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From Martin Krasser <>
Subject Re: [INFO] Project scalaz-camel
Date Mon, 24 Jan 2011 11:08:14 GMT
Hi Claus,

thanks again for your feedback, find my comments below.

Am 23.01.11 11:39, schrieb Claus Ibsen:
> ... Now suppose the core over time could have parts of it replaced with an
> enhanced Scala based core? And we could keep all the existing
> components and whatnot in pure Java language. Then I think we would
> have a great model. Having components in plain Java foster any
> engineer to help contribute to those and its very easy to contribute
> new components ...

Fully agree. That was exactly my initial motiviation behind 
scalaz-camel:  alternative core, reuse components and some parts of the 
existing core such as type converters, for example.

We could also provide a Camel component development kit for Scala 
developers as well. It could perfectly co-exist with a Java-based one 
and contributors have the choice.

> ... However we must ensure that the we dont abuse and make the core code
> to complex and un-understandable for the framework developer.
> We want to let people who want to dig deeper into Camel be able to get
> into the core and be able to become a valuable committer and
> maintainer of the project ...

Having the right concepts and abstractions that are not (yet) widely 
known (and that take some time to understand) doesn't mean that a piece 
of software is complex. It's only something new, It's a bit comparable 
to listening the first time to a foreign language.

I doubt that it's a good idea to sacrifice the right abstractions 
because they could require additional effort and time for framework 
developers to learn them. Instead, let's try to make it as easy as 
possible for them to get into these and make the advantages very clear. 
Maybe there's little chance to loose some contributors but you also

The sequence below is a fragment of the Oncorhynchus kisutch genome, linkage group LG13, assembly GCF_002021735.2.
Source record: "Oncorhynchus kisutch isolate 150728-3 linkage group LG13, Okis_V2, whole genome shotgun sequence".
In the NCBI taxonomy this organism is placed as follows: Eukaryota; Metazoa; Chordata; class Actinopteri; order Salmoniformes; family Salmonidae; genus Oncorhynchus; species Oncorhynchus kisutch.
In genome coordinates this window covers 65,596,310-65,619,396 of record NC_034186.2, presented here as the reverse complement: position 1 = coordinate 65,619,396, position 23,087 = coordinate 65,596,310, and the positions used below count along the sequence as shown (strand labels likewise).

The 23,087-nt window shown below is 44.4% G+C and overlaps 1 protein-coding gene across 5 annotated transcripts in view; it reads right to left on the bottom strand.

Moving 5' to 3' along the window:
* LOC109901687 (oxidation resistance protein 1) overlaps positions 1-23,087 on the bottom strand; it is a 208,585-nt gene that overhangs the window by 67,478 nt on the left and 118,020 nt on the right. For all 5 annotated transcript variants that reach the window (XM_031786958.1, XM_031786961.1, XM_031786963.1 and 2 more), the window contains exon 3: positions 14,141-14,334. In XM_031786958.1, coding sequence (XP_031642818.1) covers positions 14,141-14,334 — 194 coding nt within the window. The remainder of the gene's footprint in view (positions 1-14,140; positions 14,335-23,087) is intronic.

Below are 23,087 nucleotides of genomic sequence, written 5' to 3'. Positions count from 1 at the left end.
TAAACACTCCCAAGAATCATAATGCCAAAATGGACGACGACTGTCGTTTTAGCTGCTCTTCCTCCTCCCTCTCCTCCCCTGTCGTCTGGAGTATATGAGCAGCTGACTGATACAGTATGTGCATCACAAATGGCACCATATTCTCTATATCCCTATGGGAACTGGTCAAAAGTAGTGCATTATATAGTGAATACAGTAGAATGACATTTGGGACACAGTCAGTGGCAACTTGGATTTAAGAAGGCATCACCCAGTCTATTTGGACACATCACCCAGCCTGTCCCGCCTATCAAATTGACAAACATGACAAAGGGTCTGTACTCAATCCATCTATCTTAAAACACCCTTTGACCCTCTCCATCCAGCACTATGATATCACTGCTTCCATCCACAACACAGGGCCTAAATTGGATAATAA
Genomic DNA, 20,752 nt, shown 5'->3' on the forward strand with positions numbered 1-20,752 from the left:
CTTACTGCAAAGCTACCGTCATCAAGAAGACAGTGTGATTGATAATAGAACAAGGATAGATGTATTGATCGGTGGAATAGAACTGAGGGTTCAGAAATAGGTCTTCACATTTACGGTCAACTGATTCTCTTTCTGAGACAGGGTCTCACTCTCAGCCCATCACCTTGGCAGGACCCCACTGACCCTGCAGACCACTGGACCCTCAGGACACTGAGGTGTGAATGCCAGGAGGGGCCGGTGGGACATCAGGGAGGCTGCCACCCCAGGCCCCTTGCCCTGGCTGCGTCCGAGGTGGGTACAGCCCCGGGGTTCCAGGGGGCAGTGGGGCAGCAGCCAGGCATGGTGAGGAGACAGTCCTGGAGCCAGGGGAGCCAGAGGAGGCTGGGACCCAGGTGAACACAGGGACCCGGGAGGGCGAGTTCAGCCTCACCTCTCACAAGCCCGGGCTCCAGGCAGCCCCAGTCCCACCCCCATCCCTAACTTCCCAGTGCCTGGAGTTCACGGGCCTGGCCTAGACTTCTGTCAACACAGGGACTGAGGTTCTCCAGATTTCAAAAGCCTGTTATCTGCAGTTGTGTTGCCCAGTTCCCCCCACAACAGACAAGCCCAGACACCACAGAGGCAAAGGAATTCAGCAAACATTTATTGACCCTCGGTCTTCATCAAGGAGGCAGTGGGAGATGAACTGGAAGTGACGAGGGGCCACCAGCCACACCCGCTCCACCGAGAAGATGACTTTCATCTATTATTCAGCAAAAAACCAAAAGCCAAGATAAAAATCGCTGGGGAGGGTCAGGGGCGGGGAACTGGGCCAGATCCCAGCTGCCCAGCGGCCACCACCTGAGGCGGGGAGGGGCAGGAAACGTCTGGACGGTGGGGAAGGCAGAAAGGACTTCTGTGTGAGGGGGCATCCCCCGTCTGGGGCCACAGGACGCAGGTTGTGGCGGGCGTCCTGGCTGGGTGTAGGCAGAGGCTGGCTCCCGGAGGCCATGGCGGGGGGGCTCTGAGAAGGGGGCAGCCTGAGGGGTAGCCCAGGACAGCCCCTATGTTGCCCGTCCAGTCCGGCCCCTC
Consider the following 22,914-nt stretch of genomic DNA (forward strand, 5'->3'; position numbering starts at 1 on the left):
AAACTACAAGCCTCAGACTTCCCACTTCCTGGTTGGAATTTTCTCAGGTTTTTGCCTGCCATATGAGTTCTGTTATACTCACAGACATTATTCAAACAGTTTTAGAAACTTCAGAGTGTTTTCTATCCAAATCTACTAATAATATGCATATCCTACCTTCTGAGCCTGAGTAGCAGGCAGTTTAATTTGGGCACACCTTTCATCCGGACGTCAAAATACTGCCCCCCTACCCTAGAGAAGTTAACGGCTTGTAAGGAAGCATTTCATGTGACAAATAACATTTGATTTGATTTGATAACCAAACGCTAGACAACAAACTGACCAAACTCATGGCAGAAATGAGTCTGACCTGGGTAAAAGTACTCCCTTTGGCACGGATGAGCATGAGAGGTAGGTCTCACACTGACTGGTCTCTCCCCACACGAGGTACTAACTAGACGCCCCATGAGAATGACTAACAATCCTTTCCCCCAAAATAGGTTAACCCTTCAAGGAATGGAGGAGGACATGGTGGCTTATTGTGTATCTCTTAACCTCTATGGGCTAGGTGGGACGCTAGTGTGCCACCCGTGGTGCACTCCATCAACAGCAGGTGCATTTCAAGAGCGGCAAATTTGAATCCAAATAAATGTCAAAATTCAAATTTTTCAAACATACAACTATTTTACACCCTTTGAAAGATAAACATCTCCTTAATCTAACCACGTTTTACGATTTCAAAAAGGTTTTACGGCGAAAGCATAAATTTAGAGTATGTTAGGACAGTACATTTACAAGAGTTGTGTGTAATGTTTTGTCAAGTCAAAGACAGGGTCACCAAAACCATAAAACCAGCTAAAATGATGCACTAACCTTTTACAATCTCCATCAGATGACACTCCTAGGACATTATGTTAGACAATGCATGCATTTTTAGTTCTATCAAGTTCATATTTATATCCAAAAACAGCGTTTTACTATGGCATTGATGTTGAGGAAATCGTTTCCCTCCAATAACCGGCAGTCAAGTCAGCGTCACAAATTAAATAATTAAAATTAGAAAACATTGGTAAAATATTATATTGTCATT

attract new contributors as well ...

I think we both fully agree that new concepts and abstractions must be 
well documented and explained. I'm convinced that this is doable for 
scalaz-camel even without requiring developers to dig into advanced FP 
concepts ... that's on my todo list.

> Obviously spending some time writing "beginning with" user guides and
> examples would be a solution to let users get started with scalaz.
> That said I agree that "richer" DSL is the future for not only Camel
> but for many domains.


> ... Writing documentation from the very start is IMHO very
> important for the project ...


> In todays internet world, the competitor is just one google search
> away and people tend to
> be impatient and if they can't understand and get started within some
> hours they are likely
> to look for something else.

+1. Having good getting-started guides is a must-have. On the other 
hand, if people make a framework choice based on impatience, then 
they'll likely have problems with any framework.

> I would suggest adding some basic and simple examples, such as the
> "Hello World" example of copying a file from an inbox to an outbox
> directory.
> And then add to that with the filter EIP, and then an Content Based
> Router based on .xml and .txt files. And so forth.

Good idea. Fully support that. Any contributions here are highly welcome.

scalaz-camel is still in an early project stage and it will take further 
effort to make it production-ready, both, from the software as well as 
from the documentation perspective. Your feedback helped me a lot going 
into the right direction.

Martin Krasser


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